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Liz Moody wants everyone to be 'Healthier Together'

"I have come to believe that community is one of the most under-talked about and most important parts of wellness," the cookbook author says.

"Healthier Together" by Brooklyn food writer Liz Moody

"Healthier Together" by Brooklyn food writer Liz Moody is out April 9.

Liz Moody wants to get people eating together — even better if it’s over her cornflake “fried” chicken.

The Cobble Hill-based food writer is the author of the cookbook “Glowpops” and hosts the wellness podcast “Healthier Together.” Her latest cookbook, also called “Healthier Together” (out April 9), features more than 100 recipes for two — from fast and easy snacks to brunch staples to sweet treats — based on her travels and contacts in the wellness world (top names like Dr. Frank Lipman make an appearance).

amNewYork spoke with Moody, 32.

How did the phrase “healthier together” come about?

I’ve worked in the wellness world for a very long time, and I think that we talk about a lot of different things with parts of wellness, like what supplements should we take, and what should we be eating? I have come to believe that community is one of the most under-talked about and most important parts of wellness. … Healthier together is grounded in science and the fact that a number of studies show that it’s a lot easier to have success with a healthy lifestyle if you’re doing it with another person. But it was really born out of a deep belief that I have that we need to build community back in our lives any way possible. The notion of healthier together is we’re stronger together than we are apart.

Your first cookbook was more of a single topic and this one has a broader recipe focus. How did the recipes come together for this?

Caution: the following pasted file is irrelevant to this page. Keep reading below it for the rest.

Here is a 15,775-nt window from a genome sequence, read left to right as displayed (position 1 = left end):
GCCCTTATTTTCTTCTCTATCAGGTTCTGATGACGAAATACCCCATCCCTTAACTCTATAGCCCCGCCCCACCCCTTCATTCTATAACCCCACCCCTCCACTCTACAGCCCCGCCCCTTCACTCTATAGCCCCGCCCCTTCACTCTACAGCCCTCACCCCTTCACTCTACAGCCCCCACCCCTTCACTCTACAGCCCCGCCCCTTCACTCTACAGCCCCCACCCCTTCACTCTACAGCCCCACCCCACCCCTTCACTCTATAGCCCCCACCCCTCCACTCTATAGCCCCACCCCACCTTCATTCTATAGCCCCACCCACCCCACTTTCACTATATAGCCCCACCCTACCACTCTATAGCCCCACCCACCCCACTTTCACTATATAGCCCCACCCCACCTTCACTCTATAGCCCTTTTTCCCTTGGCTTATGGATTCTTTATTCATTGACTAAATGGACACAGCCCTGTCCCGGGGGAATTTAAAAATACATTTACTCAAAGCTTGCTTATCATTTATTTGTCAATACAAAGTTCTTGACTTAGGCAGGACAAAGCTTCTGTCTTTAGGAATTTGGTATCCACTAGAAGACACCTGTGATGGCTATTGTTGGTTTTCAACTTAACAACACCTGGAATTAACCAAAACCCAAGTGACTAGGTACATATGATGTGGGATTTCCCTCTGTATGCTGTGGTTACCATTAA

I wrote a newspaper column for seven years and during that time I traveled the entire world and looked for interesting topics to write about. So I’m really inspired by international cuisine. And also, as a wellness writer for so long, I was lucky enough to interview the top chefs in the country and also to speak regularly with the country’s best doctors. I view my role in the middle to synthesize the information coming from both of those sides and turn it into delicious recipes that are accessible for a home cook.

They’re mostly gluten-free, dairy-free — are there other rules or parameters that you followed for the recipes?

I spent a long time thinking about what a healthy diet was. What I landed on was gluten-free, or when there is gluten, it’s sourdough bread or something like that. Dairy-free, and that’s just to keep our hormones really balanced and to help fight inflammation and to make sure our guts are really healthy and happy. And then everything has as many vegetables as possible. One of the things that I found really interesting working with doctors is even if some of them believed in the paleo diet and some of them believed in the vegan diet, 80 percent of what they were recommending was the same thing, and they were sort of arguing about that last 20 percent of the plate. So 80 percent of my plate is going to be vegetable-based. That last 20 percent, I use meat in the book and I recommend people get pastured, grass-fed meat as much as possible. But meat is used more as a condiment rather than the center of your plate. Same with any sort of legumes or healthy grains.

You mentioned in the book how a lot of cookbooks don’t mention using frozen ingredients.

I think it’s because chefs are thinking about when they’re in the restaurant, and what is going to make the absolute best presentation and experience for their guest possible. So they have all those resources at their fingertips. And they’re also restocking their kitchen every single day; home cooks aren’t doing that. I’m a huge freezer advocate. Because one, it’s cheaper. But two, food begins to lose its nutrients the second it is picked. So if you get something that’s flash-frozen, often it will have a lot more nutrients in it than if it has traveled across the country, which is the case for much of our food, especially here in New York.

The book is focused on food. But what are other ways you embrace a healthy lifestyle?